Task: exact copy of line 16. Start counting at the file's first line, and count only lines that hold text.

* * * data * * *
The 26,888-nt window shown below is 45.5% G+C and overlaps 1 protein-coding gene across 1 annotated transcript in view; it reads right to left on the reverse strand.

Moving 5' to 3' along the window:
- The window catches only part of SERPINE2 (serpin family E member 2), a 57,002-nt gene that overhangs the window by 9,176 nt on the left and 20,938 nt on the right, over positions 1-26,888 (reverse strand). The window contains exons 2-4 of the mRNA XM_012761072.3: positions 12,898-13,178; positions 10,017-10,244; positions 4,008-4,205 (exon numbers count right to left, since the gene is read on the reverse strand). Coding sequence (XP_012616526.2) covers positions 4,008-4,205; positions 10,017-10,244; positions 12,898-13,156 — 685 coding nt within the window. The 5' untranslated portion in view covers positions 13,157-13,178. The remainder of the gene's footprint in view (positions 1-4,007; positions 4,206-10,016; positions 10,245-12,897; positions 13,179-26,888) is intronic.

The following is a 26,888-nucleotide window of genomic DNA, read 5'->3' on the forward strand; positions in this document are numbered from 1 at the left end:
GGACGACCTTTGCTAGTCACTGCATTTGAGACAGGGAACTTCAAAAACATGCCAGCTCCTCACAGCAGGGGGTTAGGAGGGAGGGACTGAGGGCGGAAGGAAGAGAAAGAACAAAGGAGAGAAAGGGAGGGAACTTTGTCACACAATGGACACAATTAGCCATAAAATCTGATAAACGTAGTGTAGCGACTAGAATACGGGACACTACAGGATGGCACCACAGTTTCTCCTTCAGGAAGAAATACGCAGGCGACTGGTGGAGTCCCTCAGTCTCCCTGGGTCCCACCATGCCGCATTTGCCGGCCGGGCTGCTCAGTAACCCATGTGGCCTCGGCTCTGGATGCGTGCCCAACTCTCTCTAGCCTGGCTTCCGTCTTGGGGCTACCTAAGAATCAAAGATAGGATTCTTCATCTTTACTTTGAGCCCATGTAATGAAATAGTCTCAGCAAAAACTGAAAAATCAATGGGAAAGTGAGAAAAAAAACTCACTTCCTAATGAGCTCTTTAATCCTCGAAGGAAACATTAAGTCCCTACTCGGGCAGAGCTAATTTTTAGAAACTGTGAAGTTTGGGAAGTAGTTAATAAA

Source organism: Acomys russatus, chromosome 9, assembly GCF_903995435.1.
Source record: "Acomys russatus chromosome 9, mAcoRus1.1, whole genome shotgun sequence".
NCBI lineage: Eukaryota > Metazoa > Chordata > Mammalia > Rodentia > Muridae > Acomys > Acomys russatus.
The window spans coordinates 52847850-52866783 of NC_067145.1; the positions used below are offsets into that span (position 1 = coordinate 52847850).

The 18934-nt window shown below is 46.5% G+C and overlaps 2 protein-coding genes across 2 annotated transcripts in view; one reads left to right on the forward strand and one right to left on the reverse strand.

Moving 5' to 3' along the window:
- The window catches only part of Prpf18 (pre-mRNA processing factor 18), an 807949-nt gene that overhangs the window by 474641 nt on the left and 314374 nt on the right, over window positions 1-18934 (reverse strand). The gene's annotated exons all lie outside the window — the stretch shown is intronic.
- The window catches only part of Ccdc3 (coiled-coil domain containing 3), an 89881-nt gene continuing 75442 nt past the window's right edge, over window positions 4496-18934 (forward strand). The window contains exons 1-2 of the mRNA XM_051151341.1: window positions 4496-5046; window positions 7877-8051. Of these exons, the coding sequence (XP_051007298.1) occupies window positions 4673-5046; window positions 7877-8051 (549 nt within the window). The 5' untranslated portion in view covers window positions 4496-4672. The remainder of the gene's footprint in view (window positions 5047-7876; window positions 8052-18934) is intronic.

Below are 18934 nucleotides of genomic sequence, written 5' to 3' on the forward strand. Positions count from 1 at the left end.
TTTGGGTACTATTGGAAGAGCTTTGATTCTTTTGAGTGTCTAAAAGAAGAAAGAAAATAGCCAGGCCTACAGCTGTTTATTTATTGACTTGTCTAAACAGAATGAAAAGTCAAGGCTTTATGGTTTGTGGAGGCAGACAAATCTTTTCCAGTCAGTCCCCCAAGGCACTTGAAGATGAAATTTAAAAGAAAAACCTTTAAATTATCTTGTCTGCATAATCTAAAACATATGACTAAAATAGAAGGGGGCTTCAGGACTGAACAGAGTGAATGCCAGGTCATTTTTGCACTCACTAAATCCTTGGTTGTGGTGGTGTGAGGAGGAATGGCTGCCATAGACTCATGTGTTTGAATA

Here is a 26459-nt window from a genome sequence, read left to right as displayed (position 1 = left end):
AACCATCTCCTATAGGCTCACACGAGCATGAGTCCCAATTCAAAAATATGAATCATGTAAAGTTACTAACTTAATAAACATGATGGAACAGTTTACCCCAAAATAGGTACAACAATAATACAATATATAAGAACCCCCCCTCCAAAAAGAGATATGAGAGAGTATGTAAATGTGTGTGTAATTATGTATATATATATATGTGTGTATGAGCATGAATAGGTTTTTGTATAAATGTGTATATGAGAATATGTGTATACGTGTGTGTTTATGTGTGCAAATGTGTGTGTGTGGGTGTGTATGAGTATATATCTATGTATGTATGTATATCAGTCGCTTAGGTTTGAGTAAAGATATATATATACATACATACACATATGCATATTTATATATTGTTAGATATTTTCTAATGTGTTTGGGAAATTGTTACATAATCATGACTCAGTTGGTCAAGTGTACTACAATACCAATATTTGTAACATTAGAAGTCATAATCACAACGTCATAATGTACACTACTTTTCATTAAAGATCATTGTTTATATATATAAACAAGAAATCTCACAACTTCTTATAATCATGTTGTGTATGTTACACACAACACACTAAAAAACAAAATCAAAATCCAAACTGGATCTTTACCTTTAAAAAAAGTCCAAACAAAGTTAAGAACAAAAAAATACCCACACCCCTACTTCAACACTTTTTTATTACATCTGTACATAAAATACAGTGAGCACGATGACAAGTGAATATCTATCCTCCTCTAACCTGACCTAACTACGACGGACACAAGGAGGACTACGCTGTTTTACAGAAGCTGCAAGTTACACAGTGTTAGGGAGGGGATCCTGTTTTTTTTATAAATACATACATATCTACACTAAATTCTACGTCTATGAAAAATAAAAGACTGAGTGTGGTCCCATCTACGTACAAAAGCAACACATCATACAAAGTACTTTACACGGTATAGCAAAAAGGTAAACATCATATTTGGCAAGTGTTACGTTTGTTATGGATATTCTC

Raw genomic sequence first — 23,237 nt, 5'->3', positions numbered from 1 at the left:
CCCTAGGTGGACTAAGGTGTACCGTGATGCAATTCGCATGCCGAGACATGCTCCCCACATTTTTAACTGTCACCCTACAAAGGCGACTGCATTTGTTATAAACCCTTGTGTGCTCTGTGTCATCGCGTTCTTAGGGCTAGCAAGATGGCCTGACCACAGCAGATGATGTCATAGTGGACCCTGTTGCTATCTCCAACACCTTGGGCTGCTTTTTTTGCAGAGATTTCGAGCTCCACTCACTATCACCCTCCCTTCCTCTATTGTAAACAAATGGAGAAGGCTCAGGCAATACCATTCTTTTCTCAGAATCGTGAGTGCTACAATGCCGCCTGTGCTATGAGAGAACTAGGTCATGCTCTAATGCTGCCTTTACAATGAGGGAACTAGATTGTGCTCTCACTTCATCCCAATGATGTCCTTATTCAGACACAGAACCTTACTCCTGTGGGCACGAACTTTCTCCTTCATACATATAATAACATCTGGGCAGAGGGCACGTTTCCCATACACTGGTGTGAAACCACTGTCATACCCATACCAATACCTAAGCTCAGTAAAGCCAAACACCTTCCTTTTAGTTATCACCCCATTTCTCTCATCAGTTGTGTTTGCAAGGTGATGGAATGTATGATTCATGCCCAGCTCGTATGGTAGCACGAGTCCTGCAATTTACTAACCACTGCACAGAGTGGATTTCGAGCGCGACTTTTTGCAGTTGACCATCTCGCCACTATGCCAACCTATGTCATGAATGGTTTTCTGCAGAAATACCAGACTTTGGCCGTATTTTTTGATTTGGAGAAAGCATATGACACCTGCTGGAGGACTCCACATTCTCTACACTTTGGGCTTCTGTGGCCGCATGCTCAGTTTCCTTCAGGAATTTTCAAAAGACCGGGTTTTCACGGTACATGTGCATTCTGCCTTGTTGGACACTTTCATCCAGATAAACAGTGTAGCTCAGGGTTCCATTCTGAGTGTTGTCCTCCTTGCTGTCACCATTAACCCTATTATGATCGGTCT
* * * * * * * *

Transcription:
Here is a 26459-nt window from a genome sequence, read left to right as displayed (position 1 = left end):